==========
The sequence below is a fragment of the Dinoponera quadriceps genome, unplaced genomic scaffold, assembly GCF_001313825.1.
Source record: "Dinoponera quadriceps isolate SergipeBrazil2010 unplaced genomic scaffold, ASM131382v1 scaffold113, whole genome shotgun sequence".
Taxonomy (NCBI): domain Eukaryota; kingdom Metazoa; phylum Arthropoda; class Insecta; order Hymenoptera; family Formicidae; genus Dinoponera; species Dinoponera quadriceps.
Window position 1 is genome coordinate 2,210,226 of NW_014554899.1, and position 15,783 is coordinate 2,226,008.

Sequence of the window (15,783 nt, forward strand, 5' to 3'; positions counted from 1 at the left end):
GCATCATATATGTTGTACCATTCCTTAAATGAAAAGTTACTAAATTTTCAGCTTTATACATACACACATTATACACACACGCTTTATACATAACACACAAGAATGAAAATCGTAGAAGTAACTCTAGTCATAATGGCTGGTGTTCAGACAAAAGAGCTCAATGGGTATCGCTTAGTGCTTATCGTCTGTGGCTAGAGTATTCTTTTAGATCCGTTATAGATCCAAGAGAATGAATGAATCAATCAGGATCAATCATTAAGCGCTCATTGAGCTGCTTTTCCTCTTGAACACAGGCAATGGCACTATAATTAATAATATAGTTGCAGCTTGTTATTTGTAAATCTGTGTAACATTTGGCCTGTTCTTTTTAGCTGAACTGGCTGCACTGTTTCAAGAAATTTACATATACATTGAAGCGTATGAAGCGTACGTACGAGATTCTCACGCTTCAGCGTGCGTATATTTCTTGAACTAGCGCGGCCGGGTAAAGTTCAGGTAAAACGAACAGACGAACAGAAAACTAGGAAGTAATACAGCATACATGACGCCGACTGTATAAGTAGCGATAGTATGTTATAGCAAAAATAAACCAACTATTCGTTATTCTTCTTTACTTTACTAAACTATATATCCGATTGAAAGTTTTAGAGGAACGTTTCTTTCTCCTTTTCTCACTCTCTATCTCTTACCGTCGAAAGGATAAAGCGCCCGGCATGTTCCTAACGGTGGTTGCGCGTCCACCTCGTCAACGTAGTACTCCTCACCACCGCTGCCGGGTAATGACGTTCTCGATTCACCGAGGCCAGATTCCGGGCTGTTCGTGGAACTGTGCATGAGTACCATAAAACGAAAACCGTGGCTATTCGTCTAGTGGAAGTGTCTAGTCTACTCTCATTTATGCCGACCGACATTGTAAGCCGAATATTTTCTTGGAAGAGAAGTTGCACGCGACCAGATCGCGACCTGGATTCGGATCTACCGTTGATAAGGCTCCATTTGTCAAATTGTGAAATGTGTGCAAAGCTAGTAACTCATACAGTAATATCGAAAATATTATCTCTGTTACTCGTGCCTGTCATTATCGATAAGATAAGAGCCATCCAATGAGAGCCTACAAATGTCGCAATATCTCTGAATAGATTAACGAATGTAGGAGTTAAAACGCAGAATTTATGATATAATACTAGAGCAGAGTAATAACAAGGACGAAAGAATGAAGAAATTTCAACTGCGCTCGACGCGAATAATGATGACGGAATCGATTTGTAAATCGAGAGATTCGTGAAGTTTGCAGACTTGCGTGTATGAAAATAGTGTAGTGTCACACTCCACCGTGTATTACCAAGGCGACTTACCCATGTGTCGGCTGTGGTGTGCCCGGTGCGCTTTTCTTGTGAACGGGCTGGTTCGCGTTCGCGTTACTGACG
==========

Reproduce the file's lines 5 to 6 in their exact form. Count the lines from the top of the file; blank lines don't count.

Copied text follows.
Sequence of the window (15,783 nt, forward strand, 5' to 3'; positions counted from 1 at the left end):
GCATCATATATGTTGTACCATTCCTTAAATGAAAAGTTACTAAATTTTCAGCTTTATACATACACACATTATACACACACGCTTTATACATAACACACAAGAATGAAAATCGTAGAAGTAACTCTAGTCATAATGGCTGGTGTTCAGACAAAAGAGCTCAATGGGTATCGCTTAGTGCTTATCGTCTGTGGCTAGAGTATTCTTTTAGATCCGTTATAGATCCAAGAGAATGAATGAATCAATCAGGATCAATCATTAAGCGCTCATTGAGCTGCTTTTCCTCTTGAACACAGGCAATGGCACTATAATTAATAATATAGTTGCAGCTTGTTATTTGTAAATCTGTGTAACATTTGGCCTGTTCTTTTTAGCTGAACTGGCTGCACTGTTTCAAGAAATTTACATATACATTGAAGCGTATGAAGCGTACGTACGAGATTCTCACGCTTCAGCGTGCGTATATTTCTTGAACTAGCGCGGCCGGGTAAAGTTCAGGTAAAACGAACAGACGAACAGAAAACTAGGAAGTAATACAGCATACATGACGCCGACTGTATAAGTAGCGATAGTATGTTATAGCAAAAATAAACCAACTATTCGTTATTCTTCTTTACTTTACTAAACTATATATCCGATTGAAAGTTTTAGAGGAACGTTTCTTTCTCCTTTTCTCACTCTCTATCTCTTACCGTCGAAAGGATAAAGCGCCCGGCATGTTCCTAACGGTGGTTGCGCGTCCACCTCGTCAACGTAGTACTCCTCACCACCGCTGCCGGGTAATGACGTTCTCGATTCACCGAGGCCAGATTCCGGGCTGTTCGTGGAACTGTGCATGAGTACCATAAAACGAAAACCGTGGCTATTCGTCTAGTGGAAGTGTCTAGTCTACTCTCATTTATGCCGACCGACATTGTAAGCCGAATATTTTCTTGGAAGAGAAGTTGCACGCGACCAGATCGCGACCTGGATTCGGATCTACCGTTGATAAGGCTCCATTTGTCAAATTGTGAAATGTGTGCAAAGCTAGTAACTCATACAGTAATATCGAAAATATTATCTCTGTTACTCGTGCCTGTCATTATCGATAAGATAAGAGCCATCCAATGAGAGCCTACAAATGTCGCAATATCTCTGAATAGATTAACGAATGTAGGAGTTAAAACGCAGAATTTATGATATAATACTAGAGCAGAGTAATAACAAGGACGAAAGAATGAAGAAATTTCAACTGCGCTCGACGCGAATAATGATGACGGAATCGATTTGTAAATCGAGAGATTCGTGAAGTTTGCAGACTTGCGTGTATGAAAATAGTGTAGTGTCACACTCCACCGTGTATTACCAAGGCGACTTACCCATGTGTCGGCTGTGGTGTGCCCGGTGCGCTTTTCTTGTGAACGGGCTGGTTCGCGTTCGCGTTACTGACG